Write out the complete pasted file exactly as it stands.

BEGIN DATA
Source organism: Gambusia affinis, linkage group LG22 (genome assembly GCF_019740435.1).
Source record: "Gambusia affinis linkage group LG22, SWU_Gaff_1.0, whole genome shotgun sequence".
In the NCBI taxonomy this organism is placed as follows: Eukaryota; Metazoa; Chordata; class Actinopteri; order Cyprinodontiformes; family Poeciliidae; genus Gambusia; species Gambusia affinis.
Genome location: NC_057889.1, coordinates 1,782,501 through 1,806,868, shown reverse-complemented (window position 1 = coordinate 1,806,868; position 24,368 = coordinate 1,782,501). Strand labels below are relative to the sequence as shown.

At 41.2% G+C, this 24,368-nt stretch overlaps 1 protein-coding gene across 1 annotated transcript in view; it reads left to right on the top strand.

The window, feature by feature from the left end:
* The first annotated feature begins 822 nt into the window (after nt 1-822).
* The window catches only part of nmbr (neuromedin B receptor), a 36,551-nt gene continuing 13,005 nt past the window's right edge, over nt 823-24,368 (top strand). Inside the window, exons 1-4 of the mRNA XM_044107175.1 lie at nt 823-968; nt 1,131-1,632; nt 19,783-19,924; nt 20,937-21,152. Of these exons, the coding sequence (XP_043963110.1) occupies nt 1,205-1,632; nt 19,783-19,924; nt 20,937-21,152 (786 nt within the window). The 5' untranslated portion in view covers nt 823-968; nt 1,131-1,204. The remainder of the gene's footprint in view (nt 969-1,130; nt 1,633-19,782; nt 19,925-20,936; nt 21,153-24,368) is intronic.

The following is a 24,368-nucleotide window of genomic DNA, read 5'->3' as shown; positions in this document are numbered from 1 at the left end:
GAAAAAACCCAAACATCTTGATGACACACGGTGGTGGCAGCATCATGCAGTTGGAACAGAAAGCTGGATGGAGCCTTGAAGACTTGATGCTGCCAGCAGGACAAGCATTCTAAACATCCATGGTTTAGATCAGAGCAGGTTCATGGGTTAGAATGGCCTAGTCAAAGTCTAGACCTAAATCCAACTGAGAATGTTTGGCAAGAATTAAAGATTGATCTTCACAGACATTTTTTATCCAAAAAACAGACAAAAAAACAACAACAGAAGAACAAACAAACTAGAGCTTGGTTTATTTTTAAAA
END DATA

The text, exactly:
Source organism: Gambusia affinis, linkage group LG22 (genome assembly GCF_019740435.1).
Source record: "Gambusia affinis linkage group LG22, SWU_Gaff_1.0, whole genome shotgun sequence".
In the NCBI taxonomy this organism is placed as follows: Eukaryota; Metazoa; Chordata; class Actinopteri; order Cyprinodontiformes; family Poeciliidae; genus Gambusia; species Gambusia affinis.
Genome location: NC_057889.1, coordinates 1,782,501 through 1,806,868, shown reverse-complemented (window position 1 = coordinate 1,806,868; position 24,368 = coordinate 1,782,501). Strand labels below are relative to the sequence as shown.

At 41.2% G+C, this 24,368-nt stretch overlaps 1 protein-coding gene across 1 annotated transcript in view; it reads left to right on the top strand.

The window, feature by feature from the left end:
* The first annotated feature begins 822 nt into the window (after nt 1-822).
* The window catches only part of nmbr (neuromedin B receptor), a 36,551-nt gene continuing 13,005 nt past the window's right edge, over nt 823-24,368 (top strand). Inside the window, exons 1-4 of the mRNA XM_044107175.1 lie at nt 823-968; nt 1,131-1,632; nt 19,783-19,924; nt 20,937-21,152. Of these exons, the coding sequence (XP_043963110.1) occupies nt 1,205-1,632; nt 19,783-19,924; nt 20,937-21,152 (786 nt within the window). The 5' untranslated portion in view covers nt 823-968; nt 1,131-1,204. The remainder of the gene's footprint in view (nt 969-1,130; nt 1,633-19,782; nt 19,925-20,936; nt 21,153-24,368) is intronic.

The following is a 24,368-nucleotide window of genomic DNA, read 5'->3' as shown; positions in this document are numbered from 1 at the left end:
GAAAAAACCCAAACATCTTGATGACACACGGTGGTGGCAGCATCATGCAGTTGGAACAGAAAGCTGGATGGAGCCTTGAAGACTTGATGCTGCCAGCAGGACAAGCATTCTAAACATCCATGGTTTAGATCAGAGCAGGTTCATGGGTTAGAATGGCCTAGTCAAAGTCTAGACCTAAATCCAACTGAGAATGTTTGGCAAGAATTAAAGATTGATCTTCACAGACATTTTTTATCCAAAAAACAGACAAAAAAACAACAACAGAAGAACAAACAAACTAGAGCTTGGTTTATTTTTAAAA